Deep within the heart of the Gathorn Mountains, in the northern lands of the Icelands Coast, can be found a strange insect. Called the Fisah-eck-Shanno by the Remusians, which means "Snowflake", it causes terror in the hearts of those who are unlucky enough to come across it. Beautiful, yet repulsive at the same time, it may be the last thing one ever sees before a painful death.
This insect is about two nailsbreadth across. By far, the majority of this
measurement is taken up by its legs, as the body is often not much bigger than
the head of a nail. In adulthood, it appears like a cross between a white fluffy
spider and, when aloft, a large snowflake; hence its
name. Two small pink to red eyes can be seen on its bulbous body, if one looks
closely enough. This body is round and furry, and has six to eight legs
protruding from it, apparently in every direction. It is unknown as to why
individual insects have a different number of legs. It has been suggested that
Snowflakes may occasionally lose a leg or two in the froth, the hard shelled
protective ball that the larval insects mature. Other scholars surmise that
maybe it is because some of the maggots complete their metamorphosis at
different times, and that insects with eight legs simply changed earlier than
those with six. On the Snowflake’s underside a hollow proboscis juts out; it is
white, with a grayish black hard chitinous point, and is used for injecting into
In the larvae stage, the Snowflake has a milky grey body, and resembles a maggot of a few grains in length. Tiny black feet can be seen, which it uses to move itself along. A large sucker-like mouth is at the one end, and if one looks close enough, a row of tiny sharp teeth can be observed.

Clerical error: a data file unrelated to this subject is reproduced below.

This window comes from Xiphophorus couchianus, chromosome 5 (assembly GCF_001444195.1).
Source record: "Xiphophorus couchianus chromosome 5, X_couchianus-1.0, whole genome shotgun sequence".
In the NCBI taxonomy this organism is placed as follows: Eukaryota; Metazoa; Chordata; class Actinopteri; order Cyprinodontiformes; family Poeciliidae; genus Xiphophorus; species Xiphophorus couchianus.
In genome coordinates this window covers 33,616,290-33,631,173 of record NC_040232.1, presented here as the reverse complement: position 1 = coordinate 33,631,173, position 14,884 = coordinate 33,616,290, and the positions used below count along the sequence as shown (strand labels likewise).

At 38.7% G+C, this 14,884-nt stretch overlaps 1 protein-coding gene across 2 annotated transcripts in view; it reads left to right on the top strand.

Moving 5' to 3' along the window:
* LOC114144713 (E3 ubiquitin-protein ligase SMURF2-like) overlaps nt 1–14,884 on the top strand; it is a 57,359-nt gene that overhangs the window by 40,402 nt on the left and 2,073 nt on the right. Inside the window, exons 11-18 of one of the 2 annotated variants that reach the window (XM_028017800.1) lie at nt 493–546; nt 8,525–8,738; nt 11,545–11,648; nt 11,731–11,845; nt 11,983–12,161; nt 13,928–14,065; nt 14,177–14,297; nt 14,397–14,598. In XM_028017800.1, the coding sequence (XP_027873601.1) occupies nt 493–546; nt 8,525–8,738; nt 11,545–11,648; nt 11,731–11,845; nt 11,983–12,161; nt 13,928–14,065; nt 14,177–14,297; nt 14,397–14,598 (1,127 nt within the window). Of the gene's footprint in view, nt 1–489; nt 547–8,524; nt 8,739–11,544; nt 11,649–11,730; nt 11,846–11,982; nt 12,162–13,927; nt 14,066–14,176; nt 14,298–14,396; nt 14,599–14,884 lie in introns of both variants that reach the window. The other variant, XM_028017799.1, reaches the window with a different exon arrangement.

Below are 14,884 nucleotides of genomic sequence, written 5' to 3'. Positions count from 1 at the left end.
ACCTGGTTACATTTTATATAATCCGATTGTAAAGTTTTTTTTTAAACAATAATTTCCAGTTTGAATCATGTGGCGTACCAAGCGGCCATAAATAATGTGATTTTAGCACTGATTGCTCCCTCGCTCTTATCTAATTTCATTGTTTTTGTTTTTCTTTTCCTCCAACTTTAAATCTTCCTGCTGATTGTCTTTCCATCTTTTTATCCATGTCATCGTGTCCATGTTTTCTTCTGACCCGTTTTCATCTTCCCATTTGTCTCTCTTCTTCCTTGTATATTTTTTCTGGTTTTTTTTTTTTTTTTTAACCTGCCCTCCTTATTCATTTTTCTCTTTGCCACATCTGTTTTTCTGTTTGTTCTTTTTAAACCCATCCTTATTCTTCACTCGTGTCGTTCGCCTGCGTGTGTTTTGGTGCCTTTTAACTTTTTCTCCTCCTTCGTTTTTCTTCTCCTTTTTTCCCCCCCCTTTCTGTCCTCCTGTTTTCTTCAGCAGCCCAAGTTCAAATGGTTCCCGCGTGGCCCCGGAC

In winter, when these creatures mature, they can fill their bodies up with
air, like a balloon, and can be carried on the
wind, searching for their prey, and a place to
lay their eggs. If there is no wind, the snowflakes will simply crawl along the
ground on their own legs. They can cover a distance of a
ped in roughly 15-20
blinks, thus moving on the wind
is usually much faster for them, and as such, makes them deadlier.
They are also quite resistant to the cold, and can survive the coldest of northern winters. It is true that fewer froths, the hardened shell that acts as a cocoon while the lavae transform to their adult form, are disturbed in winter, but it does happen. Scholars are unsure why they remain active in winter, and some have surmised that it is because of the antifreezing effects of the hrugchuk grass, that is eaten by many of the victims of the Fisah-eck-Shanno.
Territory. These creatures can be found in the Gathorn Mountains, and as far south as the Heaths of Wilderon, the large area that is home to the Rhom-oc orcs and effectively seperates the Kanapan Peninsula from the Icelands Coast and Iol Peninsula in the north. There have been reports of them outside of this area, but these reports are rare, and largely unconfirmed. It is thought that the Snowflake's short lifespan, at most only a few days after emerging from the froth in adult form, prevents much migration of the species.
Habitat/Behaviour. Larval snowflakes gather in what’s called a froth. Hundreds, if not thousands, of these small maggot-like insects gather in a ball, each producing a sticky substance that bubbles and covers the entire froth. This sickly light brown secretion then hardens, forming a protective shell around the maggots. This hardened shell protects the maggots until conditions are right for it to transform. Some think that this condition is based on weather, for spring is when most of these froths awaken. Still others surmise that it is the proximity of a host, as froths can break open at any time of the year.
Regardless of what brings on the awakening, the hard shell of the froth cracks, then the mature snowflakes emerge; hundreds of them. It is at this point that they become deadly. These adult snowflake crawl, or roll, along on their new long legs. As they do, their bodies swell, filling with air. If there is a breeze, many of them will be lifted into the air, where they float seemingly weightless in the winds. It is this sight that got them their name.